Research carried out by a leading UK newspaper has found that SMEs are losing confidence in the UK government. The Daily Telegraph tracked twitter posts from 25k small businesses and companies. It found that tweets were becoming increasingly pessimistic. Of 24,000 tweets posted over a four-week period, 12% were positive and 9% were negative. The rest were ‘neutral’.
At first glance, the results were positive, as the number of positive tweets was higher than the negative ones. However, researchers discovered when they took neutral tweets out of the mix, the difference between positive and negative tweets was less than 15%. This is a strong indication that confidence in government policies is falling.
Negative Sentiments About Brexit
Many of the negative tweets referenced news that the government expects a significant Brexit dividend to pay for planned NHS funding. It’s clear that a lot of SMEs don’t believe this will happen or that the supposed ‘dividend’ will materialize. Such announcements are often regarded as ‘spin’, which casts them in a negative light. Critics of the government’s Brexit strategy point to the rise in negative sentiment online from the UK’s SMEs points to a belief by many that Theresa May is not in control of Brexit negotiations.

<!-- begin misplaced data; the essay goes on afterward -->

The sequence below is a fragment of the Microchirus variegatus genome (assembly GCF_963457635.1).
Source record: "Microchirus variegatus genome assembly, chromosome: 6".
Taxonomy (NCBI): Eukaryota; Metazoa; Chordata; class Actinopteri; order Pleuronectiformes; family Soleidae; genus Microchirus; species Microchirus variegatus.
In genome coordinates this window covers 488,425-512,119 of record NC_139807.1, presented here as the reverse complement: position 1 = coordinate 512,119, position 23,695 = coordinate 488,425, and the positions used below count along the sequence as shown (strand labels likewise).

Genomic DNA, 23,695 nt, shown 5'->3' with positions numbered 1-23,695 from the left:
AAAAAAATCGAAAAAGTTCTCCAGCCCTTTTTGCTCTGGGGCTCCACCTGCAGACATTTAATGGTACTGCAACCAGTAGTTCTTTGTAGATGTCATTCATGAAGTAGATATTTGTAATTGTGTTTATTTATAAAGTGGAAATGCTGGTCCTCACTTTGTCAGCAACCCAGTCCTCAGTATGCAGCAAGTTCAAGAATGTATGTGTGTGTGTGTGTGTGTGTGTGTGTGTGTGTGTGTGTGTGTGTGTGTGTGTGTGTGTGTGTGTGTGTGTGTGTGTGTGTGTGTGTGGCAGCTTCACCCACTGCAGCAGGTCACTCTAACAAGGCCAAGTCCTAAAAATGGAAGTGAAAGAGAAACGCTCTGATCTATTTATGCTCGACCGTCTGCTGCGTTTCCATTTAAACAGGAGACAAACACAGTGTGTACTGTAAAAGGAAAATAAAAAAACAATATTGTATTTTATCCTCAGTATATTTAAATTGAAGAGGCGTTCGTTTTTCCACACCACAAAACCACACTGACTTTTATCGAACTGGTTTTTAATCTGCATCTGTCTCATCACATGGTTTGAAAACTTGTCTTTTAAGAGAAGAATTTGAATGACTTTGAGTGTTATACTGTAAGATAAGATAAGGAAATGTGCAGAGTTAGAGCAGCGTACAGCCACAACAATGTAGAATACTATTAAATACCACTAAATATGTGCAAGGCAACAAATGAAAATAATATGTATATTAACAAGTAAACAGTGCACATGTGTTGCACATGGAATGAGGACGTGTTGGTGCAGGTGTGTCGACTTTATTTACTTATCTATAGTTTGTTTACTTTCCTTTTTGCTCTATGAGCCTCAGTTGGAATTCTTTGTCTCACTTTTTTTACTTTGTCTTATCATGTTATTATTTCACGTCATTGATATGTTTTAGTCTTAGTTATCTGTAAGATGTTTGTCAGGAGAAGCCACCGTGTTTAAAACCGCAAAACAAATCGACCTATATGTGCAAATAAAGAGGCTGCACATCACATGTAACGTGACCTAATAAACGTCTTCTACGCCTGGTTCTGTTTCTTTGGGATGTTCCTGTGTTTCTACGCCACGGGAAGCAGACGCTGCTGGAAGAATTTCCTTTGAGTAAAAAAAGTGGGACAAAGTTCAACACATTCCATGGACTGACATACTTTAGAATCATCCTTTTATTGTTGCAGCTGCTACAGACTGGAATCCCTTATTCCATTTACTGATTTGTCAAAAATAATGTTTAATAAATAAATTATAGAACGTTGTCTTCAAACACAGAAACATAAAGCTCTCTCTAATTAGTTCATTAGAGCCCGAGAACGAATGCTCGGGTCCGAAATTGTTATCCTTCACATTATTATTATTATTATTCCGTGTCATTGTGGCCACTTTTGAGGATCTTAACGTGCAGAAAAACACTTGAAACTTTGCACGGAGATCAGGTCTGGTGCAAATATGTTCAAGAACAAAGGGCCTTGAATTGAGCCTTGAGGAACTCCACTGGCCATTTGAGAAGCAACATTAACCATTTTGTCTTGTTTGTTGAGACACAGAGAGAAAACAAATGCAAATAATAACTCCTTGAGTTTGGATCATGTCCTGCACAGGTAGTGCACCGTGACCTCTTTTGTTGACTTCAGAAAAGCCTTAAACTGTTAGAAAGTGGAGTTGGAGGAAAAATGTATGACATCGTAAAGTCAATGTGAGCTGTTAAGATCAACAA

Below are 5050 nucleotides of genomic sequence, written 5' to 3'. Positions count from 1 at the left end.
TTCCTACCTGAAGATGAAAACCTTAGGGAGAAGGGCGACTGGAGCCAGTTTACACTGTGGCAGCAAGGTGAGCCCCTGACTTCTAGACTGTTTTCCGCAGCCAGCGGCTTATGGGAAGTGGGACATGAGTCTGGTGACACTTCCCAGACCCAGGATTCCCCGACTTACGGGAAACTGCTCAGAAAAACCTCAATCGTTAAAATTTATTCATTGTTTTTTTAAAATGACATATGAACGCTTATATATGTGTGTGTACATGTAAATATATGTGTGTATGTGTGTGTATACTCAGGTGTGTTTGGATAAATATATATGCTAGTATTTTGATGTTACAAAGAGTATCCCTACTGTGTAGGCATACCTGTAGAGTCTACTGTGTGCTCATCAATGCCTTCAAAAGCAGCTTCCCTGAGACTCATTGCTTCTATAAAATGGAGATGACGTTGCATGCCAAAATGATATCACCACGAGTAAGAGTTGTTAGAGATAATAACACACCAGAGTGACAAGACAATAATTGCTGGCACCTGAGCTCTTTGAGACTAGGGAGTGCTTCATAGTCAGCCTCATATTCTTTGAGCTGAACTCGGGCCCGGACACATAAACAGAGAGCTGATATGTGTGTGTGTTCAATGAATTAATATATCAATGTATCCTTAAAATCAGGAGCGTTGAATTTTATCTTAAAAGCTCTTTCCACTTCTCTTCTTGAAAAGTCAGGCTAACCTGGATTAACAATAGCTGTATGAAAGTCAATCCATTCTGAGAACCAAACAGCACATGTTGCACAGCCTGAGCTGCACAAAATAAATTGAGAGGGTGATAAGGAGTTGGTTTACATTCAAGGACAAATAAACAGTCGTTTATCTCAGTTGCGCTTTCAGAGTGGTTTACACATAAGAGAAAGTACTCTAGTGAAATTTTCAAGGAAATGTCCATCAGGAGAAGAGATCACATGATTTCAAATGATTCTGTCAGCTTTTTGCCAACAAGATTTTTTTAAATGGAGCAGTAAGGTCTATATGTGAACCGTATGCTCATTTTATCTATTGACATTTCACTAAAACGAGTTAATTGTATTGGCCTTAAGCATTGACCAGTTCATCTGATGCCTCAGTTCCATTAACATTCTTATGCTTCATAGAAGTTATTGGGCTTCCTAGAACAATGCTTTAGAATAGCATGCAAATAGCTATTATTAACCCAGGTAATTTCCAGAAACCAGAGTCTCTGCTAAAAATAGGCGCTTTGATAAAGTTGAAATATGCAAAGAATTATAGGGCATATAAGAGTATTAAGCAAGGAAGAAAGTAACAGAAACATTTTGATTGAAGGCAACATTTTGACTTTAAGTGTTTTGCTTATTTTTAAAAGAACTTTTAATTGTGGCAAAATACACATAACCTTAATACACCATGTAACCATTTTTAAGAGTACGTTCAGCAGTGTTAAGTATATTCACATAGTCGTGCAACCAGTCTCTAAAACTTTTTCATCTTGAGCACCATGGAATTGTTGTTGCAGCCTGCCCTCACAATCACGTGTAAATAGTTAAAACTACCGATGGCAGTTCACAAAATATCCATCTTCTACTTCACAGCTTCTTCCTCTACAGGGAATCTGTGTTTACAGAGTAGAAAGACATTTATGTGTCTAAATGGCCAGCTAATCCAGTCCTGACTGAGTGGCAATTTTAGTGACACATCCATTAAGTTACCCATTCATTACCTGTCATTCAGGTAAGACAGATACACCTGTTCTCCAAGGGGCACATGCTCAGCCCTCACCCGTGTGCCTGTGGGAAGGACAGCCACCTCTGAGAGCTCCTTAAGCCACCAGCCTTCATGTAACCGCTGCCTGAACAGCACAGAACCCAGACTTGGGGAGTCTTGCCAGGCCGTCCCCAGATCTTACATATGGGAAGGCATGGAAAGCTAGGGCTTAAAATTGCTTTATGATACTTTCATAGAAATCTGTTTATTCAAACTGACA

Negative sentiments were further compounded by news that Airbus planned to withdraw its investment in the UK if the government failed to reach a deal with EU officials in Brussels. This triggered 14% of all fed-up tweets from business Twitter users. Other tweeters referenced Boris Johnson’s dismissal of small business concerns, which sparked fears that the government is not paying enough attention to SMEs, many of whom voted for the Conservatives in the last general election.
Clouds of Uncertainty
There is still a great deal of uncertainty surrounding Brexit. The government has failed to secure a deal and much remains on the table. The financial services industry is hoping for a positive result from Brexit negotiations, but nothing is guaranteed. Companies providing financial services may lose their passporting rights post-Brexit. However, leading financial services providers are hoping that officials are able to reach a bespoke agreement that benefits businesses in the UK and the EU.
The Business Basics Fund
Despite the rising tide of criticism, it seems the UK government is not deaf to the concerns being voiced by small businesses. In a speech to the CBI in June, the Small Business Minister announced that the government is creating a £8 million Business Basics fund to help small businesses. This is designed to help SMEs adopt new technologies and management techniques.
CBI research indicates that the UK economy could receive a significant boost to the tune of £100 billion if SMEs embrace modern technology. This includes cloud computing, mobile technology, e-finance, and other support services. Whilst UK businesses are not too far behind in their take-up of technology, they are still lagging behind some countries, in particular, Denmark.
The Business Basics fund is being touted as the perfect vehicle to help small businesses get to grips with modern technology.